# Thread: Mass of Ice Cream Cone using Triple Integrals

1. ## Mass of Ice Cream Cone using Triple Integrals

Hey!
I'm trying to find the mass of an ice cream cone made by 2 surfaces.
The first is a sphere with radius 5 at the origin.
The second is a cone centered around the positive z-axis emanating from the origin. The two intersect to make a circle of radius 3.
The density is density= z mg/cm^3 (all dimensions were given in cm)

Mainly I don't understand how to set the limits for the integration in terms of spherical.
All help is greatly appreciated! Really stumped on where to begin.

2. ## Re: Mass of Ice Cream Cone using Triple Integrals

You're integrating z in a triple integral very like the first example here, Pauls Online Notes : Calculus III - Triple Integrals in Spherical Coordinates.

So you'll have, int_0^(arcsin(3/5)) int_0^(2*pi) int_0^5 1/2 r^3 sin(2p) dr dt dp - Wolfram|Alpha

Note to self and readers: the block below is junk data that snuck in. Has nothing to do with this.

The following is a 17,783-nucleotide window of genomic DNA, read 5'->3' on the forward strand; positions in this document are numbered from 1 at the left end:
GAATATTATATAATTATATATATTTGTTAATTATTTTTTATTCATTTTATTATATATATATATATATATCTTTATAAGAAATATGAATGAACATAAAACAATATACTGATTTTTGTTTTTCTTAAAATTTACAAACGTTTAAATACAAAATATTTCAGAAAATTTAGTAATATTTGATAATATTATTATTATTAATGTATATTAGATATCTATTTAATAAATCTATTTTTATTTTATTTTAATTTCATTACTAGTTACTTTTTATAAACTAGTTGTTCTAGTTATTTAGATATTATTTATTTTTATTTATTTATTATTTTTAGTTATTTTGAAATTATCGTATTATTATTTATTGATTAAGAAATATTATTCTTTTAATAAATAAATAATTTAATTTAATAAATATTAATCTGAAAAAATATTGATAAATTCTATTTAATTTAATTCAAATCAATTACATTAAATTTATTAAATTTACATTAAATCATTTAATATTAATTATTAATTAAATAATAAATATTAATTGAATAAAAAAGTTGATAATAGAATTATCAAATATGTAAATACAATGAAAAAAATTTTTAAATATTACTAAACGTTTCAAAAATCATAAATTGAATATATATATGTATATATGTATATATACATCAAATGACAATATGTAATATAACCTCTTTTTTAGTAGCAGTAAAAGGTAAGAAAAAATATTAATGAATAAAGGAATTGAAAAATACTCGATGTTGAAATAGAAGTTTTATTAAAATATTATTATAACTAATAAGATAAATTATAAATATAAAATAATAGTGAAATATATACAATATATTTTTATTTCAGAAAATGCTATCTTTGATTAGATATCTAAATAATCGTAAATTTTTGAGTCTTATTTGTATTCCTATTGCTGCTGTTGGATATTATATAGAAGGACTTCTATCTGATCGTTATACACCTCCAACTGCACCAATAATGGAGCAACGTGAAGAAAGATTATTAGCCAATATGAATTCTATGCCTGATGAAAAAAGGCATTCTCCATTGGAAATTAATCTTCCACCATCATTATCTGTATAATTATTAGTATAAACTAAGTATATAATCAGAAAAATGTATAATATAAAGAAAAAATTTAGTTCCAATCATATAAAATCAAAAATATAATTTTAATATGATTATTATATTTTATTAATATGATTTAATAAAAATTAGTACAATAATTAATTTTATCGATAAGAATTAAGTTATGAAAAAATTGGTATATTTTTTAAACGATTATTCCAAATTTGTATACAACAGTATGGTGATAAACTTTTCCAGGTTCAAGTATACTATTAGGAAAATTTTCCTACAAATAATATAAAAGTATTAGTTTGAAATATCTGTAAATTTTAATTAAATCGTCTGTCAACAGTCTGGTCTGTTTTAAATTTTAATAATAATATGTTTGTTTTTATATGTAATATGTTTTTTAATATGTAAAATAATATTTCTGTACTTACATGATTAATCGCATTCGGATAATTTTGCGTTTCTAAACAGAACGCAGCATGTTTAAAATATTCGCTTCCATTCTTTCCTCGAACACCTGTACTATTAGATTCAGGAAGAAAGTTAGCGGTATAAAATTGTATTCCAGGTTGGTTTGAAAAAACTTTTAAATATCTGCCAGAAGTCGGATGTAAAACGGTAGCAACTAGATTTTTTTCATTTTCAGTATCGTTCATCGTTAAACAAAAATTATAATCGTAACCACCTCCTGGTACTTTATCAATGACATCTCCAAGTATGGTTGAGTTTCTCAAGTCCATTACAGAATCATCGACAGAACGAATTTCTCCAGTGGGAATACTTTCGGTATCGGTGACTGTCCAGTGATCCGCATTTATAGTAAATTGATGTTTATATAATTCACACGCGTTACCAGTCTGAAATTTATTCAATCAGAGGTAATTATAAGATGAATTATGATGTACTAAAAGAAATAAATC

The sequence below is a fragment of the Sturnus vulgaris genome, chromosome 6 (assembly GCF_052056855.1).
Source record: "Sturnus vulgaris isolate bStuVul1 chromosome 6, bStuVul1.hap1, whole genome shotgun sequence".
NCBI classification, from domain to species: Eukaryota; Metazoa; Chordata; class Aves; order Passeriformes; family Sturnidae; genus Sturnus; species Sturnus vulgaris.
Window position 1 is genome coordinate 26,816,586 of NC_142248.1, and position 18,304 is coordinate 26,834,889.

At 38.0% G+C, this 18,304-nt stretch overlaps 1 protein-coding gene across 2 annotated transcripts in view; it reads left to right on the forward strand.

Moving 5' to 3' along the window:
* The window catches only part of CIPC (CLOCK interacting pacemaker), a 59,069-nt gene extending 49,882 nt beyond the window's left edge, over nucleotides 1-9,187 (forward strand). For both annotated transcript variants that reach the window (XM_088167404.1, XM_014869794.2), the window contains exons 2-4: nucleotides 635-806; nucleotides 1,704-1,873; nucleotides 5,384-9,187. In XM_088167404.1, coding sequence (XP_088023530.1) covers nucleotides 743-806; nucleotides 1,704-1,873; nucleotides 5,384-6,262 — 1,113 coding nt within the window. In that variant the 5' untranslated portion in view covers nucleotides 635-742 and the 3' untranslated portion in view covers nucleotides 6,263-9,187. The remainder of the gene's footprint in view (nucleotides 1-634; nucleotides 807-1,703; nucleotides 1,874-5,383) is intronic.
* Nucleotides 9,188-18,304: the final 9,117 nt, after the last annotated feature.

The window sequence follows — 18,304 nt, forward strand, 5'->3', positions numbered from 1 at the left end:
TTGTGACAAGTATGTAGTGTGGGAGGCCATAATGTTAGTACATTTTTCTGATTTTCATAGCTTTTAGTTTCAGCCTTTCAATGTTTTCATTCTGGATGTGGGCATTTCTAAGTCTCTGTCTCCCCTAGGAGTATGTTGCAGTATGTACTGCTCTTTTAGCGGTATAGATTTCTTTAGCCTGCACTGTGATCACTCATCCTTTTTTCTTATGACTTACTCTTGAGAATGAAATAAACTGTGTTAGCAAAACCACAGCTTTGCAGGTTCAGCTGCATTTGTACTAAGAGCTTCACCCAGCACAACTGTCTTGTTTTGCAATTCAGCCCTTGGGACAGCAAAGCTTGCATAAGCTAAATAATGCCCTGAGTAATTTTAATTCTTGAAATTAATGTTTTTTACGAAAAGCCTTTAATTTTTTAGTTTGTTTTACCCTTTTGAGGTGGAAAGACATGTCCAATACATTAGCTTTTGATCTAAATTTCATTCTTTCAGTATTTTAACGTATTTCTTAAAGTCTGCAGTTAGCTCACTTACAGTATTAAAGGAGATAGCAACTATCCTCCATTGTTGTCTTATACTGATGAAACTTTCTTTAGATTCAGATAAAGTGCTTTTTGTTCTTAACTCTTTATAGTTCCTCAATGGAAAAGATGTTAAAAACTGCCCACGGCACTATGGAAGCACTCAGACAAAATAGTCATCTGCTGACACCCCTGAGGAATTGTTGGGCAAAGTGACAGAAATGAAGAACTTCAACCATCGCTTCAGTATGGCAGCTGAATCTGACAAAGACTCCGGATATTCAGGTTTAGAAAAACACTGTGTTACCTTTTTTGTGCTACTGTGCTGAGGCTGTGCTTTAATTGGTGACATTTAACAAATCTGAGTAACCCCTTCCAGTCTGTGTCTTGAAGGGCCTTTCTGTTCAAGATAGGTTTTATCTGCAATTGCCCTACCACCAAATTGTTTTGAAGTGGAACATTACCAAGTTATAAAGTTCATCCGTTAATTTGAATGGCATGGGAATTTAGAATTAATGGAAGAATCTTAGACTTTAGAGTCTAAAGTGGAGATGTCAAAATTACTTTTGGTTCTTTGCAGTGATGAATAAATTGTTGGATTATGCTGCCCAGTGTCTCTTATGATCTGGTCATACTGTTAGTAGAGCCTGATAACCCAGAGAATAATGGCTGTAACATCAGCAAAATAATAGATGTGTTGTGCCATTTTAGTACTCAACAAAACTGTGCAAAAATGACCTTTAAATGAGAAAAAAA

And, just in case a picture helps for working through the triple from the inside out...

__________________________________________________ ___________________

Don't integrate - balloontegrate!

Balloon Calculus; standard integrals, derivatives and methods

Balloon Calculus Drawing with LaTeX and Asymptote!

3. ## Re: Mass of Ice Cream Cone using Triple Integrals

If you look at the cone, it needs to have the equation $z = \frac{4}{3}\sqrt{x^2+y^2}$ in order for its intersection with the sphere to be a circle with radius 3.